Make your ‘MegaSled’ into a shop workhorse.
Previously, we built the MegaSled – a table saw sled designed to accommodate a series of joinery jigs. The jigs and attachments I cover in this article are just the beginning – and with them, you can cut flawless finger joints, tenons, lap and bridle joints, and even splined miters. Once you see how they interact with the unique features of the Mega Sled itself, you may be inspired to create your own unique accessories.
Refer to the cutlist to cut out all the parts at the outset, or prepare your parts one jig at a time (I recommend using hardwood-veneered plywood from the home center). Whatever course you take, be sure to label each piece with its assigned letter. Cut each piece so that all corners and edges are square, and as you assemble them, check each part with a combination square to keep everything true. A pneumatic brad-nailer will reduce clamping time.
Most of the jigs are designed to attach to the T-track in the sled fence with T-bolts and wing nuts or star knobs. Wait to bore the holes for these bolts until each jig is completed. Then place the jig on the fence and mark the locations of the holes directly on the jig.
Micro-adjusters & Stops
One of the most useful features of this sled design is its ability to make accurate, repeatable crosscuts. A simple stop, made up of parts A and B in the diagram above, attaches to the T-track on the sled’s fence and fence extensions.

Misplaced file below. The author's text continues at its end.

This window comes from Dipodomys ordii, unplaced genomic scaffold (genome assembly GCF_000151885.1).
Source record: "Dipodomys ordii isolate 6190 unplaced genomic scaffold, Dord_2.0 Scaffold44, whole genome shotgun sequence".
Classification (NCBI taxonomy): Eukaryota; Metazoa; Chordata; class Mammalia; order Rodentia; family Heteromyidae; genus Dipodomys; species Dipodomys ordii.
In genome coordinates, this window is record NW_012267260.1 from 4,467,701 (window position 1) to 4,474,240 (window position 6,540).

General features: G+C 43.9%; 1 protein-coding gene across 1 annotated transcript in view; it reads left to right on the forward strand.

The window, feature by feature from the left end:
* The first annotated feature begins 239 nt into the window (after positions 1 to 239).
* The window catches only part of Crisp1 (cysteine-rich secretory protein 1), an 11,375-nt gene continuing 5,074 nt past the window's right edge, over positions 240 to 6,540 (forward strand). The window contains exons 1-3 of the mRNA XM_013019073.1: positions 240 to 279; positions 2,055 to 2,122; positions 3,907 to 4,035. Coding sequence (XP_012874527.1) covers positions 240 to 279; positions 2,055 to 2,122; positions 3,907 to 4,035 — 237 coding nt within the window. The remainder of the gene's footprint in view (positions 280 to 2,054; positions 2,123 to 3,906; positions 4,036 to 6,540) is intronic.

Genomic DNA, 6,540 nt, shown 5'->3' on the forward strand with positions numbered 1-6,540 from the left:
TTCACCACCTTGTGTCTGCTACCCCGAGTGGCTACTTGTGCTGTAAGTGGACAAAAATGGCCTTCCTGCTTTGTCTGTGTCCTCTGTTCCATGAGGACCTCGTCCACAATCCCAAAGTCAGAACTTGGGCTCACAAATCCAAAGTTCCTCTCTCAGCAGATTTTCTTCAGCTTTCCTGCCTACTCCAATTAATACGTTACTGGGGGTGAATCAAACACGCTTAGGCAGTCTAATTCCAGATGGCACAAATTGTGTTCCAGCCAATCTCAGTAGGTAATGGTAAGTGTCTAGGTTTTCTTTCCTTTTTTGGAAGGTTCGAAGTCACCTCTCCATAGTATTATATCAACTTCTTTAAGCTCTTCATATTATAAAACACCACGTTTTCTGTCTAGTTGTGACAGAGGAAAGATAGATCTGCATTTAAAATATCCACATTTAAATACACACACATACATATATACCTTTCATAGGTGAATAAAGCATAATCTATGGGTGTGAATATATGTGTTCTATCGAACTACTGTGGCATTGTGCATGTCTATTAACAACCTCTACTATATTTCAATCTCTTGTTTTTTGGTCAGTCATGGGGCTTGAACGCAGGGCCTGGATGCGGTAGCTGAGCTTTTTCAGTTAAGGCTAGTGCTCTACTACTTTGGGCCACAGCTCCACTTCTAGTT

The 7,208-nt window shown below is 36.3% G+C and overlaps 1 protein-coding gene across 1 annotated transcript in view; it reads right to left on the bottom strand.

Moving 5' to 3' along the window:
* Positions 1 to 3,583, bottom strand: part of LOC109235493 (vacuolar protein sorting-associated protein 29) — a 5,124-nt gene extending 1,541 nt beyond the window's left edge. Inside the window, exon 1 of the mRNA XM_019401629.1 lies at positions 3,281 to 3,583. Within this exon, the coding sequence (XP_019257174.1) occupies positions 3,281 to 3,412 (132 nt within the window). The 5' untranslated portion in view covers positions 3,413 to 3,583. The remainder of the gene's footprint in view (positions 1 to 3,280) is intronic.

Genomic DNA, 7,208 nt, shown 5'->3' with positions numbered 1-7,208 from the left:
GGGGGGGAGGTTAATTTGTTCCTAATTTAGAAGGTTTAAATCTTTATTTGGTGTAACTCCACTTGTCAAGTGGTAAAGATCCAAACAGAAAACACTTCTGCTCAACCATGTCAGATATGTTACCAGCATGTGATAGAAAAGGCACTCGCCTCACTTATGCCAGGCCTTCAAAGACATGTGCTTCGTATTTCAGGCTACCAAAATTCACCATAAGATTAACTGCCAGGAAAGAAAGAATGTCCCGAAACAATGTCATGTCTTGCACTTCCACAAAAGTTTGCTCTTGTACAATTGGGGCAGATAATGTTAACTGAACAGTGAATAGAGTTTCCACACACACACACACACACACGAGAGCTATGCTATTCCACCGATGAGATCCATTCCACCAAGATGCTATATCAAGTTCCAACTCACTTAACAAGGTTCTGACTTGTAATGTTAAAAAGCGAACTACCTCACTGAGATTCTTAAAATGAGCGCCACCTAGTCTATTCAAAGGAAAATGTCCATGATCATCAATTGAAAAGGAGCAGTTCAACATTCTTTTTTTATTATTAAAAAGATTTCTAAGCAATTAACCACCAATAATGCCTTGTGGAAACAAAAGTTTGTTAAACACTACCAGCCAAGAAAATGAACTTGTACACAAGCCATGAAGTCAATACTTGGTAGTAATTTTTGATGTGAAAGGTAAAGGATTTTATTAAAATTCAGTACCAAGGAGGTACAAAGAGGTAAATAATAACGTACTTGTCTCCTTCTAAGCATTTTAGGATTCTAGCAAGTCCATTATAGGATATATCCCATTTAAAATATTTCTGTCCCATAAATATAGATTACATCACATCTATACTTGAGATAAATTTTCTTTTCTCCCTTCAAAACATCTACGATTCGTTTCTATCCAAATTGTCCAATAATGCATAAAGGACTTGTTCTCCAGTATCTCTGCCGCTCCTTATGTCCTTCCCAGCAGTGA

To fine-tune the stop’s position, I designed a pair of micro-adjusters. Refer to the diagrams to prepare their parts, paying careful attention to the position of the holes, all of which are 1⁄4” in diameter. Parts C and E should be glued together before the hole is bored through them. Slip a T-bolt through the hole and place a washer and wing nut on the end. Slide a carriage bolt through the holes in parts C and D, place a spring in between, then secure them with a wing nut and washer.
Miter Fences & Hold-downs
Table saw sleds are all about safety and accuracy, and these miter fences are designed to achieve both. They’re simple: a mirrored pair of 2″ x 18″ strips of plywood with a 5⁄16” slot cut 3⁄8” from the edge, stopping 2″ from one end and 4″ from the other. This slot, combined with T-bolts and wing nuts, secures the fences to the mating slots in the sled’s base panel while allowing for full adjustability.
A T-track is embedded in the opposite edge, making it possible to attach hold-down clamps to secure your workpieces during the cut, or to attach a homemade stop for repeated cuts. But these fences aren’t only for cutting miters – you may also use them to secure any small or oddly shaped workpiece to the sled for safe cutting. Simply attach a fence next to the workpiece and use its T-track clamping feature.
MegaSled Jigs Cut List
No. Item Dimensions (inches) Material Comments